Former two-term U.S. Poet Laureate Natasha Trethewey is placing her archive at Emory University, where she is an English professor and director of the Creative Writing Program.
Her archive is housed in the university's Manuscript Archives and Rare Book Library and includes her collection of drafts, early unpublished writings, and old computers, according to Kevin Young, Emory's curator of literary collections. The archive is "a revelation," Young says in a quote provided by Emory University. "It shows not only the origins, drafts and energy of her award-winning work, but also the untold history and profound questions we face."
Currently open to researchers, Tretheway's archive joins MARBL's vast literary collection which includes the papers of Alice Walker, James Dickey, W.B. Yeats, and Emory University Distinguished Professor Salman Rushdie.
"Emory has been for me an intellectual home," Trethewey says, "and I am delighted to join the community of writers included in MARBL's fine collections."
"Finally, I’m sure you noticed a major theme of the Governor’s speech: campaign contributions. We really do need and would greatly appreciate your support. As the Governor said, we plan to spend the next four years returning the favor for those that have been supportive of us."
David Werner, one of three senior aides of Gov. Nathan Deal who recently joined his re-election campaign, penned an email to Republican state lawmakers asking for campaign contributions. He also promised that the governor would help those legislators when they decided to run again for office. (via the AJC)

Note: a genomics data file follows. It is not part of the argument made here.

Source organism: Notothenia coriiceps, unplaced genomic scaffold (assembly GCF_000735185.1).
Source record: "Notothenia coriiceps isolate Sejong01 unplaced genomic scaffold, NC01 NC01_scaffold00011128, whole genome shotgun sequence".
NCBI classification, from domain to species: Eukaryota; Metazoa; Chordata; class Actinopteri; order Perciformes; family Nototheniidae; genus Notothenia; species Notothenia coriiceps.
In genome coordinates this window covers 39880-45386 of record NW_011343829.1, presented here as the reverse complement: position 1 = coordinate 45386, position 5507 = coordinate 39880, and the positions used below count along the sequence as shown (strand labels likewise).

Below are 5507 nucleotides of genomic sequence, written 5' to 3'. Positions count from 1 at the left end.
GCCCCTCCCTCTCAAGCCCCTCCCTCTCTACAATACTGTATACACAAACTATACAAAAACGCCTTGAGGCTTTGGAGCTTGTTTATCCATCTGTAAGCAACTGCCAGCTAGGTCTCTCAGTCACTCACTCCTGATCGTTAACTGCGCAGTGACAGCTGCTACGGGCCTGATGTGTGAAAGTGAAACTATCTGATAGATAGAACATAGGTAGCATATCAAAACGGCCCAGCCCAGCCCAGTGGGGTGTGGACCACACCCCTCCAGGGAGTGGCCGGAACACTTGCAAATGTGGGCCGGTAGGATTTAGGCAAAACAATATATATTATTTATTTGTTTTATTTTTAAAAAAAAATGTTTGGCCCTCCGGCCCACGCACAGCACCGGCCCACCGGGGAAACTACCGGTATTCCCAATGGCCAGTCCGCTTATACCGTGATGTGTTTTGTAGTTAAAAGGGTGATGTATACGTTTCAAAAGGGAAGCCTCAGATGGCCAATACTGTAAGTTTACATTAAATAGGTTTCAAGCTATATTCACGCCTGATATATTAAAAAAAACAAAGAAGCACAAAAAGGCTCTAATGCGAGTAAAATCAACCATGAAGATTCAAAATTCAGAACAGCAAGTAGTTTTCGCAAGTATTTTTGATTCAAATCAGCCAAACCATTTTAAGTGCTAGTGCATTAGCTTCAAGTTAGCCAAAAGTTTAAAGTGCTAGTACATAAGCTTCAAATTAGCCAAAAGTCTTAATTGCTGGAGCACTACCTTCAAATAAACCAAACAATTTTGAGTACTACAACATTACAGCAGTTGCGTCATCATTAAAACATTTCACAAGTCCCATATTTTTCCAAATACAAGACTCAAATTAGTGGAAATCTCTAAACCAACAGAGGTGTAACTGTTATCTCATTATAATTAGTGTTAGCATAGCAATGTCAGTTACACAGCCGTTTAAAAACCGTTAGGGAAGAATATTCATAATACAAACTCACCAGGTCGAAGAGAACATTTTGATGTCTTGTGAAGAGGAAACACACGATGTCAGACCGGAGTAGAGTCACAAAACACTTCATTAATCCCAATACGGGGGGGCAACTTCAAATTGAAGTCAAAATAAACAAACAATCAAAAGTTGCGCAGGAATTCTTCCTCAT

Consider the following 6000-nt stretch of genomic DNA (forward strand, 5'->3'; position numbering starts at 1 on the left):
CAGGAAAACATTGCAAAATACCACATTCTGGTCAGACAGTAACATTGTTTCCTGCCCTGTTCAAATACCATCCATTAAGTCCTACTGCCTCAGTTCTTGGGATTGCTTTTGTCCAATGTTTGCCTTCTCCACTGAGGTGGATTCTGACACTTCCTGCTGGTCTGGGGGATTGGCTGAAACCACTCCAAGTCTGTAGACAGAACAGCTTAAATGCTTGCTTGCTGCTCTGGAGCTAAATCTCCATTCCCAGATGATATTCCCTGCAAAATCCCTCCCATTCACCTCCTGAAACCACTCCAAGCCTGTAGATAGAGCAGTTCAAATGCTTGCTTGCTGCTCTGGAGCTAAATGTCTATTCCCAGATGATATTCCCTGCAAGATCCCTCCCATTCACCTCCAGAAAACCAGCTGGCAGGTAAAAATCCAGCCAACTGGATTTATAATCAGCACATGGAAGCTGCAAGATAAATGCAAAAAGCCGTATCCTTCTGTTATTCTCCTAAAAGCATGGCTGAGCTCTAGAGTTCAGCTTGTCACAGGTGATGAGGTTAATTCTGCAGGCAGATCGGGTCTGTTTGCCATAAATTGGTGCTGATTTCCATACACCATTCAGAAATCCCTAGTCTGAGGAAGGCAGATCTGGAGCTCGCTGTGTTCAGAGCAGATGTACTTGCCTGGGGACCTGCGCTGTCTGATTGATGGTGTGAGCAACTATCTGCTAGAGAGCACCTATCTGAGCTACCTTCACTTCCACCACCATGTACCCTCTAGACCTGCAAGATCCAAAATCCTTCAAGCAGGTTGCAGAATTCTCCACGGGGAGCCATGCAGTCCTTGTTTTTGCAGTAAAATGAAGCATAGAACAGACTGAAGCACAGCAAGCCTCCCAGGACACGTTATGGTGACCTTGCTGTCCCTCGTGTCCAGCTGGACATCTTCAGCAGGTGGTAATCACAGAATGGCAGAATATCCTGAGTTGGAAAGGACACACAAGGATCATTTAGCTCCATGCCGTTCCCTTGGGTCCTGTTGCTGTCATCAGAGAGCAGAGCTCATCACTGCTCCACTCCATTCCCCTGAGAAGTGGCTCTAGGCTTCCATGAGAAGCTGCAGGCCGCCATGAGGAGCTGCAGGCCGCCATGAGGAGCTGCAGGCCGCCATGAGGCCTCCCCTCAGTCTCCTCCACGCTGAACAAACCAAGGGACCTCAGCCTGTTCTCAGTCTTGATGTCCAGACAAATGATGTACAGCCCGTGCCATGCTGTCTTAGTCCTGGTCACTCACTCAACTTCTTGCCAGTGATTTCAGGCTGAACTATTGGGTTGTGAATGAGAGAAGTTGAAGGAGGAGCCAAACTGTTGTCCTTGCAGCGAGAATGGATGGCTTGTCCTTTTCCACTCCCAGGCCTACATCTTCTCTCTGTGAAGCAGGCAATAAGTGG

To save CL time from painstakingly documenting every comment people say, we've created 'Soundbites' to call attention to their remarks.
It's an extra long weekend in this, what has become a vengefully long summer, and the AJC Decatur Book Festival promises a matching breadth: among other things, "actively engaging imaginations" through "stories, artist talks, installations, film, visual art, photography, and musical, dance, and theatrical performances," according to its official description. Oh, let's not forget the onsite cooking demonstrations and discussions. Leading the lineup is Joyce Carol Oates, one of the nation's leading literary figures both on the page and on Twitter. But she's one among hundreds of equals: The DBF's author list, in this ninth year, is serpentine. Dive in according to a genre — or even alphabetical — preference and you'd still never get from one end to the other. Start here. Keep going.
It’s hard to develop Atlanta’s parking lots and vacant spaces into soaring high-rises where students, young professional, and families can live. The process is rife with red tape, expensive, and risky. If you’re a smart developer, you’ll try to have a safety net to minimize the financial risks.